We are going to recommend a smoothing buffer of around 2-3 times the connection ping-time. If you can accept the odd glitch or dropped frame you can potentially reduce the smoothing buffer to optimise latency. The point is that you have control over all this.

Another important point is that NDI.Cloud will support multicam sources with the same latency so you will be able to backhaul multiple cameras and then switch them elsewhere without worrying about mismatched latencies. The signals are sent from the same box (e.g. a TriCaster 8000) with coherent timestamps, then received by the same NDI.Cloud Node elsewhere which resynchronises the various streams (which have travelled independently over the internet) and they pop out in the LAN with the same relationship to each other.

Also, NDI.Cloud supports fill and key over the internet, something which is not possible with most existing solutions. Also, it can potentially support multichannel audio (its limited to stereo at present, for convenience so we aren't wasting bandwidth on ch 3&4 which are usually empty).

Testing: We are in private beta test at the moment, whilst we file off the loose ends and make sure the service is ready for the huge demand we see. Professional video folks with specific applications, and the networking experience, NDI experience, connectivity and available hardware who would like to contribute to beta testing can apply to join the private beta program. See the forums at http://ndi.cloud for more info.

Finally - the whole point of NDI.Cloud is to extend the seamless NDI experience across the WAN. Its not so much about how its done - more about what the user experiences - all the remote NDI Sources appear in your local NDI popup menu - and that is all you have to worry about. The rest is done invisibly under the hood.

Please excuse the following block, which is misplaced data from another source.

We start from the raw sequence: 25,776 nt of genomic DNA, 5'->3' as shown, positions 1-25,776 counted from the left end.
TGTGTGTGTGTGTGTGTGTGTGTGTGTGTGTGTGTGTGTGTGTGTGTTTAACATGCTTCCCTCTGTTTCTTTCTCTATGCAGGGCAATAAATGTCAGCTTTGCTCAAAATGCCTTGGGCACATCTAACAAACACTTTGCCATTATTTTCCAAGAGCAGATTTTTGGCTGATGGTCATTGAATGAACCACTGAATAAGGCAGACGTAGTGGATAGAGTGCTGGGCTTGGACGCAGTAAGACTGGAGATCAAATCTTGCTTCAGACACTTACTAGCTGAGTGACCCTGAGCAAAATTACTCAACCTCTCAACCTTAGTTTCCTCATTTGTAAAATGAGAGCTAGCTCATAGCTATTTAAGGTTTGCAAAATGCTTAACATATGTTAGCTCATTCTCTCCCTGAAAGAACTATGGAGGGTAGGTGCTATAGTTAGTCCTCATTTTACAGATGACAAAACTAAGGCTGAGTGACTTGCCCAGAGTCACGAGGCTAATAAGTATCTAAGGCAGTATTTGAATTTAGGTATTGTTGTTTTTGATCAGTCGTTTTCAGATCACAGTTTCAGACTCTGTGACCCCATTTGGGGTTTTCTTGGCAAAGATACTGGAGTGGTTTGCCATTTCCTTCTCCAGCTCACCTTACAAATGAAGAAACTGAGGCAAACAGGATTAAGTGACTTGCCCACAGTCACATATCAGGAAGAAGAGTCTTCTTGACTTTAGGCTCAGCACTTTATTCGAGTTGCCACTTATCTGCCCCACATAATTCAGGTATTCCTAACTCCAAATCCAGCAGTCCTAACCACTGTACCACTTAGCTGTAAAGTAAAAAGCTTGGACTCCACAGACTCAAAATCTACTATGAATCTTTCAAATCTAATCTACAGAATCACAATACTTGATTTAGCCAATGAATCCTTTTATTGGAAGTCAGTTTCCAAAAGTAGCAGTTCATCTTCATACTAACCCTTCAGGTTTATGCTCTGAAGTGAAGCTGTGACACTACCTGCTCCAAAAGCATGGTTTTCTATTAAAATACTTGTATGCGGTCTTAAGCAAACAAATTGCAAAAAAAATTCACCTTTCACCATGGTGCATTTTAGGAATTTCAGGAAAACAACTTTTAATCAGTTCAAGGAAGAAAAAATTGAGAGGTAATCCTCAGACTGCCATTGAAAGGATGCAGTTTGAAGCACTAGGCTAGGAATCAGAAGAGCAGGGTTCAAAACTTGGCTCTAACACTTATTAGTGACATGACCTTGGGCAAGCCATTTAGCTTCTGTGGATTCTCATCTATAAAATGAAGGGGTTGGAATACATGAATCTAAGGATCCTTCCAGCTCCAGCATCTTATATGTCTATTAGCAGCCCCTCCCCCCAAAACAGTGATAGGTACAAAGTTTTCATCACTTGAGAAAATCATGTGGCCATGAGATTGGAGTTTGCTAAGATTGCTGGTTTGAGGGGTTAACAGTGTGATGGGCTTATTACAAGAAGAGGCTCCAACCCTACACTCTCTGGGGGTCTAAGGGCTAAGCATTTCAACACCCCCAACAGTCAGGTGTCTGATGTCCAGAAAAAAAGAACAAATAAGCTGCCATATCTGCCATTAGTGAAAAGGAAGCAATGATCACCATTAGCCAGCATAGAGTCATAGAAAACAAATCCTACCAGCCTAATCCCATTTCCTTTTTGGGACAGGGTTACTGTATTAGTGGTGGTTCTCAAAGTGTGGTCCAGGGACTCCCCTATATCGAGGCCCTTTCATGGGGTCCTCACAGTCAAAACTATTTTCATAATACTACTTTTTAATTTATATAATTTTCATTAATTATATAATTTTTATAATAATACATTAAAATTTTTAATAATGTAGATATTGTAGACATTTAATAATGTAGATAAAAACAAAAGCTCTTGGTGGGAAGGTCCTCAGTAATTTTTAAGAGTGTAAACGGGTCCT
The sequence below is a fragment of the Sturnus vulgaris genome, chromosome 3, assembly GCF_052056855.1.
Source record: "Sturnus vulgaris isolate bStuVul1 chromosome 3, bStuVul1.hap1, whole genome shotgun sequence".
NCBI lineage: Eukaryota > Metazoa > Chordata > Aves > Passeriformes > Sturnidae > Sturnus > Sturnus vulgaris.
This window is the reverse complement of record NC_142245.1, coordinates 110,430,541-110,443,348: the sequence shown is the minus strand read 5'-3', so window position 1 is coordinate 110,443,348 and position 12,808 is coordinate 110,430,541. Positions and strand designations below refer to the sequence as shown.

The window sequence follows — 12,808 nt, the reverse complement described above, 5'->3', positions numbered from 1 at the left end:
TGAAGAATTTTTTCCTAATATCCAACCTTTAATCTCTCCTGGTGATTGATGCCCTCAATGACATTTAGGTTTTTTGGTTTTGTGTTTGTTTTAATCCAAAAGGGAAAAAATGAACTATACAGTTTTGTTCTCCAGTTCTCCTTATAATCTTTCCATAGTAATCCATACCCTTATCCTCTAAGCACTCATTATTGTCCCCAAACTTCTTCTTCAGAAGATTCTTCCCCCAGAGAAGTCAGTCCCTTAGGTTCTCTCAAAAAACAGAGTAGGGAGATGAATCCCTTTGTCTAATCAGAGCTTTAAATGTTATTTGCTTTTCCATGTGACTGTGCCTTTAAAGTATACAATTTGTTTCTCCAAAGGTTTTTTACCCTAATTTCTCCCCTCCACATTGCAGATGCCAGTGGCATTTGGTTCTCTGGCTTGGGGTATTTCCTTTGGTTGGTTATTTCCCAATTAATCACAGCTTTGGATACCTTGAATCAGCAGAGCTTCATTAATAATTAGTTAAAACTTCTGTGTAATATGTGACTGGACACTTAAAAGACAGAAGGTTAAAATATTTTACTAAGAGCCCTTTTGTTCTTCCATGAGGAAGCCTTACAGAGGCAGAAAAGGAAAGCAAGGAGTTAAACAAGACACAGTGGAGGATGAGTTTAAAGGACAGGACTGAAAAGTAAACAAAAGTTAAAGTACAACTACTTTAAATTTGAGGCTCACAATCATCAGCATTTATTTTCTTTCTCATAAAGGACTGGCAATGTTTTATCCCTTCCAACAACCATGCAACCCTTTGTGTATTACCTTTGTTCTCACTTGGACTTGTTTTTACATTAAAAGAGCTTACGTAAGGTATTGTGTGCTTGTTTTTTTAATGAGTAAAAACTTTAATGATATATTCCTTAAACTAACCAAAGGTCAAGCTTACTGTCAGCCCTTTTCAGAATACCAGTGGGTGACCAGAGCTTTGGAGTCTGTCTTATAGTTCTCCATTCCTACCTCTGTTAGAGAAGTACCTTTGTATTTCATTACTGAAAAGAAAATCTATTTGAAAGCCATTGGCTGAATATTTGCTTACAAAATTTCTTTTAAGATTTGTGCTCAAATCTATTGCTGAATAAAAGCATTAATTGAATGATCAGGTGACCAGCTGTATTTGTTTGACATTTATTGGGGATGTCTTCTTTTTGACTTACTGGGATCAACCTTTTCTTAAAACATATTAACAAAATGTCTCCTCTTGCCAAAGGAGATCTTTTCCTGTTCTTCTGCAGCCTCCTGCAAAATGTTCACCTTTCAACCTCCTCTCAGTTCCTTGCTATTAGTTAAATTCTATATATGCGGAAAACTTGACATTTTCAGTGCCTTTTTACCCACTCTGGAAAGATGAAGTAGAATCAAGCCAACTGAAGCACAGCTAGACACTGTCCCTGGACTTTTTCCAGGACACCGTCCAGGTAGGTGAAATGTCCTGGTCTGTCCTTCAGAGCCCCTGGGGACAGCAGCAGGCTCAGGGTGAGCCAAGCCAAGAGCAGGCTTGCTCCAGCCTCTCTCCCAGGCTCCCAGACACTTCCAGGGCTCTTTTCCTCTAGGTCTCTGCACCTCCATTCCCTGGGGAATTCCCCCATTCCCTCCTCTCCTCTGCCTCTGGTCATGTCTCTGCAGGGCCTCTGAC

UserPostedImage

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DWAM on 2/15/2017(UTC), mjgraves on 2/15/2017(UTC), Mathijs on 2/15/2017(UTC)
Maximus  
#13 Posted : Wednesday, February 15, 2017 8:48:26 AM(UTC)
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Hi Guys, How do I get an early adopter account? I have requested access for some time now and I would really love to be able to test this out, but so far nothing. Did I miss something?

MAxi
livepad  
#14 Posted : Wednesday, February 15, 2017 10:06:22 AM(UTC)
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Maximus wrote:
Hi Guys, How do I get an early adopter account? I have requested access for some time now and I would really love to be able to test this out, but so far nothing. Did I miss something?

MAxi


Registering your interest adds you to the list for information updates. Eventually all those people will be invited to the public beta phase.
If you are in the category of testers we have mentioned for the current private beta phase, you should email to the address you will find in the NDI.Cloud forums page.

quote:
"Professional video folks with specific applications, and the networking experience, NDI experience, connectivity and available hardware who would like to contribute to beta testing can apply to join the private beta program"
alexandrelinhares1  
#15 Posted : Thursday, February 16, 2017 5:44:02 PM(UTC)
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That would come really handy!!!! Cant wait to come out1

So when do you think will come out?!!
EventorTV  
#16 Posted : Saturday, February 18, 2017 11:41:36 AM(UTC)
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livepad wrote:
Maximus wrote:
Hi Guys, How do I get an early adopter account? I have requested access for some time now and I would really love to be able to test this out, but so far nothing. Did I miss something?

MAxi


Registering your interest adds you to the list for information updates. Eventually all those people will be invited to the public beta phase.
If you are in the category of testers we have mentioned for the current private beta phase, you should email to the address you will find in the NDI.Cloud forums page.

quote:
"Professional video folks with specific applications, and the networking experience, NDI experience, connectivity and available hardware who would like to contribute to beta testing can apply to join the private beta program"


Hi! Tried to register on the forum at NDI.Cloud, but was met with a refusal. Why? Thus it must be?